By Kiersten Tomson
Just like reading and writing – using the Internet is another layer of literacy needed to prosper in America.
“There are so many people that have been left behind in technology because they were not raised as digital natives,” says Monica Dombrowski of Gail Borden Public Library in Elgin, Illinois.
She is the library’s Director of Digital Services and sees a constant stream of people who are lost when it comes to using a keyboard and a mouse – something many of us take for granted.
“If they don’t know how to navigate the digital world, then they are at such a disadvantage,” Dombrowski adds. “As a librarian, that is heartbreaking to me. This is a service profession and we want to connect people to information.”
Especially with the influx of government information going online; from filing immigration forms or requesting birth certificates, everyone needs to log online at some point.
The Gail Borden Public Library offers technology classes year-round but they are able to add more sessions thanks to Internet Essentials, a grant provided by Comcast.
“Our community is very blue collar so a lot of people need enhanced skills,” says Dombrowski. “They will have a job already but they don’t have the computer skills to advance their career and make a better living.”
The Internet Essentials program allows the library to offer an additional 8 classes, at least twice a year. The free classes include how to use Microsoft Word or Excel, how to surf the web and plenty of those sessions are taught in Spanish.
Plus, as a bonus, these classes are open to everyone in the Chicago suburbs, not just the residents of Elgin.
“It is so important because libraries run off public funds and the situation in our state has been pretty shameful the last few years and everyone is incredibly concerned about where is the money going to come from?” asks Dombrowski.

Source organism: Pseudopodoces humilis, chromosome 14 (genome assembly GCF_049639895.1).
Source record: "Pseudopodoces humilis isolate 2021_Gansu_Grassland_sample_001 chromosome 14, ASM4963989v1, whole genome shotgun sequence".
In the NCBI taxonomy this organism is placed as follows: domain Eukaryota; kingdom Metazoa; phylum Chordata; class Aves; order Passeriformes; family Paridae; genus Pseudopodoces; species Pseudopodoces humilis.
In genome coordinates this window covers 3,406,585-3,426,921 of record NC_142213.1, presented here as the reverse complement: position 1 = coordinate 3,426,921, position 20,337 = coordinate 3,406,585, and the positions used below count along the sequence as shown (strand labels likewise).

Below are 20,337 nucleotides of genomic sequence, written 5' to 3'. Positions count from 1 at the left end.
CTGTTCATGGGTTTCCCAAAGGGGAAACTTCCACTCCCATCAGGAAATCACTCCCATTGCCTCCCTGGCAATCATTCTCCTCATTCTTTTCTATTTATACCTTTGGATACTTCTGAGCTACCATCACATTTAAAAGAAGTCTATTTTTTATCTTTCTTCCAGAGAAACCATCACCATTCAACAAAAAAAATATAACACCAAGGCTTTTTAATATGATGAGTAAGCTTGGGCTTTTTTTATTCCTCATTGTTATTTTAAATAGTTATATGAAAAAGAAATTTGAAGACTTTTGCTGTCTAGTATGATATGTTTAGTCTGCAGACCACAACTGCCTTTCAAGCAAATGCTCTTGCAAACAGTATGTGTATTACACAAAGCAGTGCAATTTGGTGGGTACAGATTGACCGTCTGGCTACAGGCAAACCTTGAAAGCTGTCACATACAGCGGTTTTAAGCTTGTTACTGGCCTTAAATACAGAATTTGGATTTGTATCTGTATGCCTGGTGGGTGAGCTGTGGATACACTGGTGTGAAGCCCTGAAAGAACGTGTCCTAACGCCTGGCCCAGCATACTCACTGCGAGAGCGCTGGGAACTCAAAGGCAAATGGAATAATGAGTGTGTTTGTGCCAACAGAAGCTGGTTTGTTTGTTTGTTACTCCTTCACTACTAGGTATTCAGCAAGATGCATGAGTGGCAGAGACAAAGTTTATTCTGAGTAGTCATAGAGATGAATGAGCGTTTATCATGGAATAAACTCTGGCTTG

Thanks to the support of Comcast’s Internet Essentials, Dombrowski already has her share of success stories, including one man who used to panic when his boss would ask for a monthly financial chart.
“He came to the charts and graphs class and said afterward, “’I can’t even believe how easy this is,’” recalls Dombrowski.
When he brought the knowledge back to his office, his work was so impressive, his boss asked for his own personal Excel lesson.
“He was feeling so confident and then he got to mentor the VP of the company because of something he learned in an Internet Essentials class,” she adds.
And this is just the beginning.
This fall, Dombrowski plans to introduce “learning circles,” a new method to understanding the web.
“It is a collaborative learning environment where you get folks together with a facilitator, not an instructor, and you all matriculate through a free online class together,” explains Dombrowski.
They plan to add three different learning circles on building resumes, digital scrapbooking and cyber security – just a few more ways to keep the Chicago community plugged in.
“We are so grateful and it’s done so much for our community and we feel so fortunate to be a partner with Comcast – they’ve really benefitted us.”
Visit www.internetessentials.com to find a list of free classes in your corner of the world.